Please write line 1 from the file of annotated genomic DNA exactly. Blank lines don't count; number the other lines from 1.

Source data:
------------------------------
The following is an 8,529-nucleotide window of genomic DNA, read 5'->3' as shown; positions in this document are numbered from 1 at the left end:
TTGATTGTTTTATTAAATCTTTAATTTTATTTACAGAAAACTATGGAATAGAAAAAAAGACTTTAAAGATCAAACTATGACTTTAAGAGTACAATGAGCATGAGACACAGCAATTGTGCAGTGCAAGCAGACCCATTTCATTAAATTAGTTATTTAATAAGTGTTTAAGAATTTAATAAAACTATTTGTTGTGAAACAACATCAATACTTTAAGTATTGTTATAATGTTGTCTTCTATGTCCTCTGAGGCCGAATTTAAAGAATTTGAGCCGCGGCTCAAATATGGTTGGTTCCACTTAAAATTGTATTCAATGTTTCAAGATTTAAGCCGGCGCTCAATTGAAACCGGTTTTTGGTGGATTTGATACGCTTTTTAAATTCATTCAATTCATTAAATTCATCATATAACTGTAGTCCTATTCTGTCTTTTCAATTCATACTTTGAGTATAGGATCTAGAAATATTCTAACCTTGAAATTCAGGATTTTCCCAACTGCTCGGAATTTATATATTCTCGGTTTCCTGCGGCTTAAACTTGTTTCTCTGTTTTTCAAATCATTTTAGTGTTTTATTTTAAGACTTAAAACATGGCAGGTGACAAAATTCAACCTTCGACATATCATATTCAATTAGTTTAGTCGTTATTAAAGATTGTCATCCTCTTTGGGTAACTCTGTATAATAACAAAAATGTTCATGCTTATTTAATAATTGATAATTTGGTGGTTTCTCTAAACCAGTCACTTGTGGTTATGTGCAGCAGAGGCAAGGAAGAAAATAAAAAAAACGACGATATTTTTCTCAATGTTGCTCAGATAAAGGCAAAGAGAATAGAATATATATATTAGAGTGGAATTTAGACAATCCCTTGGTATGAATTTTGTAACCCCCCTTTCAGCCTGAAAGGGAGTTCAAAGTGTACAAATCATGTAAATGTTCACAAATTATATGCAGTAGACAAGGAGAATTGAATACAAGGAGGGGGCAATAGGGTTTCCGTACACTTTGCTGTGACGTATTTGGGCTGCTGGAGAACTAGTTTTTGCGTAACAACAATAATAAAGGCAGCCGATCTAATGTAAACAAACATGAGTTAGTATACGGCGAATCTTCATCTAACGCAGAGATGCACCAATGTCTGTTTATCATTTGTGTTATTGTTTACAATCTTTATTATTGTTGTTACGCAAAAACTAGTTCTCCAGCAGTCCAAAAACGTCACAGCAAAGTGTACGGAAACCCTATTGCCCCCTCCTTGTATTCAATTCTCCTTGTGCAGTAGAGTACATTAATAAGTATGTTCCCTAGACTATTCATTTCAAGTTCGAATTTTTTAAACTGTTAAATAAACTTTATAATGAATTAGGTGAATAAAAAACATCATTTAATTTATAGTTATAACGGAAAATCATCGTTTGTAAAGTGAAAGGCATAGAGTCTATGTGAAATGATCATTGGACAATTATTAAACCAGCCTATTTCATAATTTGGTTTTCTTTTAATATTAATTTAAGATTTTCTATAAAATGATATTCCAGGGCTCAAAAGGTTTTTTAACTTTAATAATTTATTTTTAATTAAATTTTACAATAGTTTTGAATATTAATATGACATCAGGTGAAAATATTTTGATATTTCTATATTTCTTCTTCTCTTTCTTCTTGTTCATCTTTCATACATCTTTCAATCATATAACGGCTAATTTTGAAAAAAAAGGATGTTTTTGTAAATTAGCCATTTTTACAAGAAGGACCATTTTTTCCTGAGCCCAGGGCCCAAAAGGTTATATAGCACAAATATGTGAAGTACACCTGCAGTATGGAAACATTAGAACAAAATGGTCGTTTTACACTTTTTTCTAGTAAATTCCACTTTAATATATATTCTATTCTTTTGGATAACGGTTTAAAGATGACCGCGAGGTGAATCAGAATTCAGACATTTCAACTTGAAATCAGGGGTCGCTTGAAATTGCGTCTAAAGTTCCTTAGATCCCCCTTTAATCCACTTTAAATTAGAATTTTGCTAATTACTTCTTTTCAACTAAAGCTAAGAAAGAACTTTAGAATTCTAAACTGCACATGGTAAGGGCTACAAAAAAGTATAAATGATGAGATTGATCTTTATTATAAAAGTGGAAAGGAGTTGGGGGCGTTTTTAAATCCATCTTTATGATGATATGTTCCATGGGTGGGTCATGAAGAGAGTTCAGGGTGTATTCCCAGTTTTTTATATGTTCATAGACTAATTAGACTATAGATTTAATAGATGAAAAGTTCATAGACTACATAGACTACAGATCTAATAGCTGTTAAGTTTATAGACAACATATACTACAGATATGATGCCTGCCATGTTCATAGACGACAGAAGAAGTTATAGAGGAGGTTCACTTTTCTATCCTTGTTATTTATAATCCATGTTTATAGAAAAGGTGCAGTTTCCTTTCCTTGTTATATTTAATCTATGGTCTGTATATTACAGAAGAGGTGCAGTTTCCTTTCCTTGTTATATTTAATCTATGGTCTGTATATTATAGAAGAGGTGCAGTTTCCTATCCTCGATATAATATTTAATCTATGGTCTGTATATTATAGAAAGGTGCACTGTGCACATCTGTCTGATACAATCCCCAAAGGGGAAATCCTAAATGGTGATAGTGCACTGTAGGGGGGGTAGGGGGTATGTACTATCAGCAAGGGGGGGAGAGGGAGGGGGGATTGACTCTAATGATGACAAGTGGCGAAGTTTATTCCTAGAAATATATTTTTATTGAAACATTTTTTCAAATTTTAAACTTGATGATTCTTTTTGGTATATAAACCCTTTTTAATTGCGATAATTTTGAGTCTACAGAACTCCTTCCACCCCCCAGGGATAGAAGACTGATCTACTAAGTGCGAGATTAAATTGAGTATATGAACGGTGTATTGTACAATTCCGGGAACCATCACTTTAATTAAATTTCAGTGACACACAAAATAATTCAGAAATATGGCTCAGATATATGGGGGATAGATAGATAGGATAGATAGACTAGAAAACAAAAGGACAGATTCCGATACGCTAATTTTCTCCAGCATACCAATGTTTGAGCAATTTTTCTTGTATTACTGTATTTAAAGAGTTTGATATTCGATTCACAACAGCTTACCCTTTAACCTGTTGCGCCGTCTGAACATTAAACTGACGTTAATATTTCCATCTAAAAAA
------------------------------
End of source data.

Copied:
The following is an 8,529-nucleotide window of genomic DNA, read 5'->3' as shown; positions in this document are numbered from 1 at the left end: